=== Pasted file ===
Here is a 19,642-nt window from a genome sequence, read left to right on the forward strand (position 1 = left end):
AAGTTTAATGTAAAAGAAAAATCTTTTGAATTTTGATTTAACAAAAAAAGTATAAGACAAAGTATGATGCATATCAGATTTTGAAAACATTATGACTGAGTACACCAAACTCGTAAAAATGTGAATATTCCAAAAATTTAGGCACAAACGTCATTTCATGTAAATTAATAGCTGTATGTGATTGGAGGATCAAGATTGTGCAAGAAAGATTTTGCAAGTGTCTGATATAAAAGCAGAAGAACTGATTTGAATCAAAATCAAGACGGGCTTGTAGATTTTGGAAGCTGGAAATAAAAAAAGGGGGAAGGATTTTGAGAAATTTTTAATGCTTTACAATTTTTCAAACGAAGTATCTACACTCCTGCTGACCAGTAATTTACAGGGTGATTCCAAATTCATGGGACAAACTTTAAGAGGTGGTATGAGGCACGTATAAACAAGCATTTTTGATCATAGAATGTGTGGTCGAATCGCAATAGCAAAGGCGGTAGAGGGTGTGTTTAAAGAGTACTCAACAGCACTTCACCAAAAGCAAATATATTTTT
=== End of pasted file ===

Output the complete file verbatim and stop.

Here is a 19,642-nt window from a genome sequence, read left to right on the forward strand (position 1 = left end):
AAGTTTAATGTAAAAGAAAAATCTTTTGAATTTTGATTTAACAAAAAAAGTATAAGACAAAGTATGATGCATATCAGATTTTGAAAACATTATGACTGAGTACACCAAACTCGTAAAAATGTGAATATTCCAAAAATTTAGGCACAAACGTCATTTCATGTAAATTAATAGCTGTATGTGATTGGAGGATCAAGATTGTGCAAGAAAGATTTTGCAAGTGTCTGATATAAAAGCAGAAGAACTGATTTGAATCAAAATCAAGACGGGCTTGTAGATTTTGGAAGCTGGAAATAAAAAAAGGGGGAAGGATTTTGAGAAATTTTTAATGCTTTACAATTTTTCAAACGAAGTATCTACACTCCTGCTGACCAGTAATTTACAGGGTGATTCCAAATTCATGGGACAAACTTTAAGAGGTGGTATGAGGCACGTATAAACAAGCATTTTTGATCATAGAATGTGTGGTCGAATCGCAATAGCAAAGGCGGTAGAGGGTGTGTTTAAAGAGTACTCAACAGCACTTCACCAAAAGCAAATATATTTTT